Text description provided by the architects. At the intersection of Anfu and Wukang roads in the former French Concession, you’ll find RAC Bar & Coffee. The locale has been long-known for its many Western restaurants and desirably central location – that also means the standards for design in this area are higher. The owners of RAC aimed to stand out with their authentically French vibe, speciality coffee, French pastries, crepes and organic wines.
RAC is both a cafe and bar combined. Originally the cafe was a streetside security post at the entrance to the property. The restaurant and bar section sits at the end of the entrance passageway. That separation presented MASS DESIGN with a challenge: How could design create interaction and connection between these two disparate sections?
The solution was to treat this outdoor space as a bridge between the two spaces, re-thinking the area as a public area like a park or a courtyard. Operable windows and a marble sill were inserted on the wall facing the courtyard creating an in-between dining table on the facade. Patrons can sit inside the shop, outside in the sun with their coffee or dine across both spaces. The bar was deliberately moved to open a service window facing the courtyard, allowing visitors from the adjacent office building easy access. In doing so, MASS created a space to enjoy in many ways, activating this courtyard and coaxing more visitors to enter RAC.
RAC Coffee is less than 10 square meters, designed strictly for making coffee and the minimum necessary storage. Instead, MASS has taken advantage of the space’s streetside location, creating a special coffee window where the barista can easily serve people on the sidewalk and also allure passerby to take a closer look and walk into the courtyard.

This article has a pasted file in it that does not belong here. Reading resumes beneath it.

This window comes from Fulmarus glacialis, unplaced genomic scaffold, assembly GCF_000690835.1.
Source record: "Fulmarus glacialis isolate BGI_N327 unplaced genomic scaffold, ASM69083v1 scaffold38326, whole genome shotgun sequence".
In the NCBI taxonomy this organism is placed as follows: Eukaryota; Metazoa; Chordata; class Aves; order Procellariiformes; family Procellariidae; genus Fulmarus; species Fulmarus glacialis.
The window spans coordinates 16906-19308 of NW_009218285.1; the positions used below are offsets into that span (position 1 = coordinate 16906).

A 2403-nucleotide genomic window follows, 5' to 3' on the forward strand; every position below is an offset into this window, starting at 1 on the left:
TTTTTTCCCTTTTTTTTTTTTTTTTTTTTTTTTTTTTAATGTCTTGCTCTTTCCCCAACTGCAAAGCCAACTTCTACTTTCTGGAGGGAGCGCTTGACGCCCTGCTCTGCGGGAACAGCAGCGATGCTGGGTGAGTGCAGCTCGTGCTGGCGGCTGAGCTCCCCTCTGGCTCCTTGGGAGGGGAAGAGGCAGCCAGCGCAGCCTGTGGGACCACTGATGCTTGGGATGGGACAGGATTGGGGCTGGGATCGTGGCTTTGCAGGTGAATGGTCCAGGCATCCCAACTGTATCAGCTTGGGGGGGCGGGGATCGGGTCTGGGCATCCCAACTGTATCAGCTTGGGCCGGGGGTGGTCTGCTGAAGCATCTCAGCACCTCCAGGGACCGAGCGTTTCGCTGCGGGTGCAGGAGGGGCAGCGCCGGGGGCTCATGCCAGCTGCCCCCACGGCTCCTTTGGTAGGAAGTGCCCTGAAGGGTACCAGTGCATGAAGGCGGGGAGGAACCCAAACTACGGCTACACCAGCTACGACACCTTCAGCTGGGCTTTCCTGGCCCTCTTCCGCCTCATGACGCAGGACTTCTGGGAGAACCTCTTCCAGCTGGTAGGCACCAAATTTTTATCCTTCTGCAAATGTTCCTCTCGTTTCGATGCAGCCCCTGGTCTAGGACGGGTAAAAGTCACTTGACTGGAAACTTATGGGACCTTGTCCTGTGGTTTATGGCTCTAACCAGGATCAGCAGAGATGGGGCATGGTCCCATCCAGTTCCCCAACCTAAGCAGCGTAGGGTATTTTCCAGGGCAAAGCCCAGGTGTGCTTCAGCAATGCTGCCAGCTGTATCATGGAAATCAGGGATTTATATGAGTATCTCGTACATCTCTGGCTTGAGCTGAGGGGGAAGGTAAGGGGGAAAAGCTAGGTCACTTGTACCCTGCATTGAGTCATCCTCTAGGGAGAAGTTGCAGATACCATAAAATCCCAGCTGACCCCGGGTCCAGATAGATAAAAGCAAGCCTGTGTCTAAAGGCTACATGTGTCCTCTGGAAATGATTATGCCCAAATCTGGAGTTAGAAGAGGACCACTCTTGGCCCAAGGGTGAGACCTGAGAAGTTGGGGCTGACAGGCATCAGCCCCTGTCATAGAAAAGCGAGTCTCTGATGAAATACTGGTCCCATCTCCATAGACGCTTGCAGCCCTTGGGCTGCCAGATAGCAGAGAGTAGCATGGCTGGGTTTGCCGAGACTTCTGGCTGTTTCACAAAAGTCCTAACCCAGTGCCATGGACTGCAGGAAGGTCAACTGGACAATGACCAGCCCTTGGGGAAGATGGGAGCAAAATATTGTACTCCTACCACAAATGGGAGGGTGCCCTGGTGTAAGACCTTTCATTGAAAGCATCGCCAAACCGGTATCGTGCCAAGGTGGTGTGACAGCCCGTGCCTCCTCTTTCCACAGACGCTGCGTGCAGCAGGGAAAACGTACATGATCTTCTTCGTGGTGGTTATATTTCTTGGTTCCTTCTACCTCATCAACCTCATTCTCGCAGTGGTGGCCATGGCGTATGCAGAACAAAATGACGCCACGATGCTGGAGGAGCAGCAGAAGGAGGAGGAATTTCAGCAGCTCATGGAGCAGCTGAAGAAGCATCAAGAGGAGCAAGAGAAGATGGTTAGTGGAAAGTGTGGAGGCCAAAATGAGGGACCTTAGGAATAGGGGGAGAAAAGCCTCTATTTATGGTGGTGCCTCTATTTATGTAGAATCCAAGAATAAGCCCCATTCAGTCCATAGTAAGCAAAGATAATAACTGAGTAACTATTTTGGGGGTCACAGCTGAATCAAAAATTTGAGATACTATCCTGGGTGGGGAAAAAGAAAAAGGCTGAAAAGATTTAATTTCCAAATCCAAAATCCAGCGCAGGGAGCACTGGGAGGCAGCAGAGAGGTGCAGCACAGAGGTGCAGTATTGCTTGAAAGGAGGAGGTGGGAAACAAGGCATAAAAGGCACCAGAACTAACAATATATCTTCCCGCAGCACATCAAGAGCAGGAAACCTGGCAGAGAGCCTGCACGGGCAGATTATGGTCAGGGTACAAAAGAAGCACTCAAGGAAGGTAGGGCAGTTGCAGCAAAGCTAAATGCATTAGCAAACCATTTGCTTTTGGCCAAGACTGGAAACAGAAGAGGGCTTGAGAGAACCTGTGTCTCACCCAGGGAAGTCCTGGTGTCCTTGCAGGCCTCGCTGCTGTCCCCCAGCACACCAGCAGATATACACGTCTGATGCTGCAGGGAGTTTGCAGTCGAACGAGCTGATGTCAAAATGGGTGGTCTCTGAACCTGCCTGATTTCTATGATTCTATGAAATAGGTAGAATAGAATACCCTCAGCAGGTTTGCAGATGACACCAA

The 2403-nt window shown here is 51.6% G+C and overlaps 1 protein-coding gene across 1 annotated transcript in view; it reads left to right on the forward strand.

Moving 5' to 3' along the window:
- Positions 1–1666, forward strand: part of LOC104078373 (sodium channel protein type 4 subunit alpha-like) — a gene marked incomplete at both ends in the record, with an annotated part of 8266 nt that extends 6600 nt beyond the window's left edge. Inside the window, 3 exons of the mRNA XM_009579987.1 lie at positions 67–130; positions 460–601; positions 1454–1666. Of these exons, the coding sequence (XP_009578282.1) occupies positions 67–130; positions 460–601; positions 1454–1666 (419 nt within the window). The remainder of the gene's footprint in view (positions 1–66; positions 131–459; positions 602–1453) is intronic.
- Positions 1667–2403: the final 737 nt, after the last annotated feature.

The interior design for RAC Coffee uses a technique called “mise en abyme”, a technique in which an image contains a smaller copy of itself. The main material is a white terrazzo scattered speckled with red throughout. The combination of arches and mirrors makes for an entryway that beckons and entices – is the scene you glimpse a peek into the small courtyard, or a reflection of Anfu Road behind you?
MASS also drew inspiration from the European habit of drinking coffee while standing at the bar. By installing a small wooden bar, complete with hooks for hanging bags and coats, MASS not only found a clever way to solve the lack of space for seating, but also inadvertently created a central meeting place for residents and regulars to chat over coffee.
The design for the restaurant and bar section is inspired by RAC’s core product: organic wine. The transparent wine cabinet allows an easy glance of their selection from your seat at the bar. The prevailing color throughout the space – a shade of wine bottle green – can be found on finishings like the door, window and cabinet frames as well as in the marble floors. The central table was cut directly from tree trunk, preserving its natural textures and providing a visual, visceral reminder of the rich soils and vineyards of southern France.
People have long misunderstood what “French” style means. In order to avoid trite, gaudy or even faux “French” design clichés, MASS used real materials like stone, existing concrete, glass, metal and wood to imbue the space with authenticity.
MASS choose to scrape away the white paint from the columns, revealing their original forms replete with many “flaws” – the exposed steel bars and leftover etc things – to showcase how the building’s vibrant history still lives on.
The marble of the restaurant floor is undoubtedly the design highlight of the whole project. It repurposes the “scraps” of Italian marble-cutting to give the material a brand new life through a novel inlaid geometric pattern. The countertops and console tops make use of a common wall material used in countryside homes: travertine stone.
Once construction was completed, the owners sourced decor from Paris to mark the space with their own personal touch. They’ve achieved a space that feels as if you were standing in the home of a typical French family: gathered around the table, eating, chatting, enjoying and relaxing.